JEAN-MICHEI. COUSTEAU, son of ocean explorer and environmentalist Jacques Cousteau, has spent bis life studying the ocean aboard the research vessel Calypso. He is a founding director ot the Cousteau Society, in Norfolk, Virginia, which is currently collecting millions of signatures worldwide to petition the United Nations for an environmental Bill ot Rights for Future Generations. Cousteau divides his time among California, New York, Connecticut, and his suitcase.

“Some of the best diving in the world I’m not going to tell you about, because I don’t want people to go there! I’ll say, first of all, that the most interesting diving, the most enjoyable dives, are in shallow water. If you go beyond 85 or 100 feet in depth, you really have to go there for a specific purpose. You’re not going to find anything prettier or more diverse than what you have in the first 85 feet, so why go there? That’s really not the way to enjoy the dive, because it will be a very short dive. So unless you have a very specific reason, like a shipwreck, a cave, let’s stay in the shallow. When I dive for pleasure, I dive in the shallow.


“Lets take two kinds of dives. You have what I call the temperate-water dives and the tropical dives. I’m not talking about cold water, I’m not talking about ice diving, because it’s too specialized. But in temperate water, I’ll mention the kelp forests. I’ll mention California, especially southern California where the waters are clear and warm. Wonderful dives. Now, not so much along the coastline; you have to go offshore to the islands. They are among the best dives I’ve ever done, right here in southern California.

“To he a little more courageous, go up along the coast of Maine or along the coast of Washington. You can do some wonderful dives there, too, though the water is cold, so you want to have better equipment to protect yourself. Between the sea anemones, the eels, the giant octopus, and the crabs, the lobsters—and the seals—and so on, its absolutely wonderful diving. All along the coast of Maine is very diveable.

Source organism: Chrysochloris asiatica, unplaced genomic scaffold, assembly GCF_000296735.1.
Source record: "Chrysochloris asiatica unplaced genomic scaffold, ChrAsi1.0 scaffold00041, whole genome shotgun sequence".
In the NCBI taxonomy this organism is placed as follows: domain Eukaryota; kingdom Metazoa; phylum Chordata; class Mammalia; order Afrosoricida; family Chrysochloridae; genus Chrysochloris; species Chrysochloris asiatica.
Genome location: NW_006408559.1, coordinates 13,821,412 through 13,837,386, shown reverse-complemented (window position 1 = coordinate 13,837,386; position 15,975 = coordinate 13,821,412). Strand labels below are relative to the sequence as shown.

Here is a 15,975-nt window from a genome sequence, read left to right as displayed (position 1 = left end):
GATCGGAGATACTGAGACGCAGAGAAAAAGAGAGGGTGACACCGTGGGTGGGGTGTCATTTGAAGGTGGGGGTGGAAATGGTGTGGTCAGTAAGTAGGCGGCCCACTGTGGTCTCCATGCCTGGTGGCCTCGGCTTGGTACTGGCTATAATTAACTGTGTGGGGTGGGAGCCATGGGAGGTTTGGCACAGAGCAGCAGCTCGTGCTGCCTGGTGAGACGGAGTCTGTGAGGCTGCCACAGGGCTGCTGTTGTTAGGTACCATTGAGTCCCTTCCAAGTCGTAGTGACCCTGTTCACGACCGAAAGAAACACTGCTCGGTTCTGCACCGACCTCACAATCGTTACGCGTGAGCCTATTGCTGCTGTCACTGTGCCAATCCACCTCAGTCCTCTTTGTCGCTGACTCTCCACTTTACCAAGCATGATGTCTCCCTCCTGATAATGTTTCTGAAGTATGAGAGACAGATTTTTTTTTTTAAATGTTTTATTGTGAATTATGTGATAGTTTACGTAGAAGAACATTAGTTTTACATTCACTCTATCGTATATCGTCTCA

“Then, you get into the world of tropical diving, where your chances of staying for long dives increase and where most of the interesting dives you can do within 60 feet. And those spots are many.

“Fiji—wonderful. All kinds of diving. You can drift dive, you can dive inside protected coral reef, within 30 or 40 feet. It’s like being in a fishbowl. You have hundreds of species of tropical fish. You have both hard and soft coral in the most beautiful colors you can think of.

“One other place which is very nice is Honduras, mostly off the coast of the island of Roatan. It’s tropical and it’s healthy; it’s still in pretty good shape versus many of the islands in the Caribbean, because there’s very little tourism compared with the western Caribbean. Honduras is a place where I would still go.

“On land? Today from what I can declare as my favorite spot, I’ll take Fiji. Because the islands and the people are so beautiful and so friendly and noncorrupted and the diving is so wonderful. I’d like to go there every month! But I can’t. I try to go three or four times a year. The food is very natural, very fresh. A lot of fish, lots of veggies, beautiful fruits.

“And I love Madagascar. It has about 2,000 miles of reefs. The Malagasy people are not ocean people; most of them turn their back to the ocean. The reefs are pretty, they are not over exploited. It’s a very beautiful island. It’s absolutely extraordinary from a geographic point of view. You have rain forests, you have highlands and plateaus. The people are very delightful, too. They’ve had a political system which has scared others away for quite a number of years. They are opening up now, and it’s O.K., so I think we ll see a renewal of interest for Madagascar. There are 18 major tribes, and they all have very beautiful cultures. It’s a very friendly people.”